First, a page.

Judge Kavanaugh is in line to replace Justice Kennedy on the US Supreme Court. The nomination dance is about to begin in full force. Critics will raise questions about past cases, judicial temperament, law and the judicial role; and supporters will point to his past accomplishments and the judge’s professed belief in judicial restraint [and general support of conservative causes and ideas]. There is one fact upon which critics and supporters will agree: he is brilliant. Not smart; not clever; not bright; not astute.
BRILLIANT (and yes, I pulled out a thesaurus for help).
This post is a confession on my part. I don’t know what “brilliance” means. I’ve met a lot of brilliant people in my life, but the reason I know they are brilliant is because they tell me so, or others tell me in their stead. And as soon I think I have a handle on what it means, one of our esteemed justices retires and I am back to square one. Let me explain.
Judge Kavanaugh is brilliant, which we know because we are told incessantly. What exactly qualifies him for the distinction is less clear. Here’s what we know: he is a graduate of Georgetown Prep, Yale College and Yale Law School; clerked for Judge Kozinski and Justice Kennedy; worked for the Justice Department and the White House; was a partner at Kirkland & Ellis; and served as judge on D.C. Circuit since 2006. He clearly checks all the boxes for a seat on the Court. But that’s not the question. The question is, is he brilliant, and what makes him so? I can’t tell.
For another recent example, consider Justice Gorsuch. Same story: Georgetown prep, Columbia University, Harvard law, and a Marshall Scholarship at Oxford, where he earned a degree in legal philosophy; clerkships with Judge Sentelle and Justices White and Kennedy; DOJ; judge in the 10th Circuit since 2006. And also brilliant.
So here’s what I have: brilliance lies in elite academic achievements and fancy clerkships and jobs post-graduation. That is, Harvard and Yale graduates are brilliant; lawyers at DOJ and the White House are brilliant; circuit court judges are brilliant. Or in fairness, maybe is the confluence of all of these. So a brilliant person is one with Harvard, plus fancy clerkships, plus a DOJ position, plus a judgeship on his resume. That must be it.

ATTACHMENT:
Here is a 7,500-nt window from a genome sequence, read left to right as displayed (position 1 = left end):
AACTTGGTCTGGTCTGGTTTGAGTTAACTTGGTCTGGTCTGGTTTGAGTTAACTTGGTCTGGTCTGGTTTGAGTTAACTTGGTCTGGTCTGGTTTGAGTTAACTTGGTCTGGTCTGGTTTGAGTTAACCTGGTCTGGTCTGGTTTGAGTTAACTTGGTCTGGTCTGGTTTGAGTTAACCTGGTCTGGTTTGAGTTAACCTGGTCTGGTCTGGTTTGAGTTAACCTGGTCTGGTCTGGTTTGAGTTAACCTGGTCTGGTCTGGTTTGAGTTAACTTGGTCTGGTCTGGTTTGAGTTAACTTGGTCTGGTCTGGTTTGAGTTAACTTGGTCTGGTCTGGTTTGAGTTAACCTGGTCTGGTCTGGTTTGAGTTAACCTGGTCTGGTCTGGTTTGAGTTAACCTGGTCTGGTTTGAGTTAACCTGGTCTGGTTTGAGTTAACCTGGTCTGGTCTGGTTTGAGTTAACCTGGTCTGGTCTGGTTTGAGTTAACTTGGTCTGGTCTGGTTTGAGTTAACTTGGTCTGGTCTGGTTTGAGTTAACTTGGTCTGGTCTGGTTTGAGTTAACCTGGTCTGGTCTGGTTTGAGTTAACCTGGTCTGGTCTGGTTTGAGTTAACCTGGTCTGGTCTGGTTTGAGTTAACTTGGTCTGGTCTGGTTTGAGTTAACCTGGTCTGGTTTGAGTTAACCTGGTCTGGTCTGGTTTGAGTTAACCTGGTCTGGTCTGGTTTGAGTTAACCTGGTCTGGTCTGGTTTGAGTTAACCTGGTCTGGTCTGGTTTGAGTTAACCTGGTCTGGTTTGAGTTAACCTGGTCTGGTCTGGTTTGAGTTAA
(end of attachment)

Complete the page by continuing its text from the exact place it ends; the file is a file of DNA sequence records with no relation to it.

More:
But then I go back to the spring and summer of 2009 and the nomination of Justice Sotomayor. To refresh our memories: Sotomayor was born in the Bronx of parents both born in Puerto Rico. She attended Cardinal Spellman High School in the Bronx and was valedictorian of her graduating class; attended Princeton University on a full scholarship and graduated summa cum laude and Phi Beta Kappa; and attended Yale Law School. She was an assistant district attorney in New York County and later became partner in Pavia and Hartcourt. She served as judge in the U.S. District Court for the Southern District of New York from 1992 to 1998; and on the 2nd Circuit Court of Appeals from 1998 to her nomination to the Supreme Court in 2009.
She matches up fairly well on paper with both Gorsuch and Kavanaugh. But pundits and the legal community responded to her nomination very differently. Not only was she not “brilliant” in the traditional sense, she was “not nearly as smart as she seems to think she is.” Her qualifications for the seat were questioned openly. Critics accused President Obama of sacrificing “biography over brain.”
Unsurprisingly, the claims do not stand up to empirical analysis. Justice Sotomayor’s stint as appellate judge matched up with her peers as well as judges widely considered “brilliant.” More importantly, can any of those critics look at her body of work on the Supreme Court and consider her an exemplary justice, or at the very least, on par with all the others? And yet, “brilliance” was not a word used during her nomination, but the opposite was true. Something is amiss.
Here’s what I think is going on. Yes, merit is socially constructed. No question. This means, more crucially, that merit is not an intrinsic individual quality, akin to the way we think of IQs or personality traits, but a mark of status within a community. We cannot begin to think about “brilliance” outside of the communities within which the moniker is used. This is why Judge Sotomayor was never accorded the honor that the label bestows. She was an outsider, even as she achieved honors at Princeton University, honors that, incidentally, neither Gorsuch nor Kavanaugh achieved. But they didn’t need fancy labels for those in the community to know how brilliant they were. Who needs summa cum laude or Phi Beta Kappa to see those things “we” already “know”?
And yes, this also means that people of color, as outsiders, are swimming against the tide. As Justice Sotomayor herself once put it, “I have spent my years since Princeton, while at law school and in my various professional jobs, not feeling completely a part of the worlds I inhabit. I am always looking over my shoulder wondering if I measure up.” Or President Obama, who once told us of his “constant, crippling fear that I didn’t belong somehow, that unless I dodged and hid and pretended to be something I wasn’t I would forever remain an outsider, with the rest of the world, black and white, always standing in judgment,”
An applicant of color is seldom if ever “brilliant,” and becoming so is never easy. Some never do. This is true even for those people of color who dare become Supreme Court justices, or president of the United States.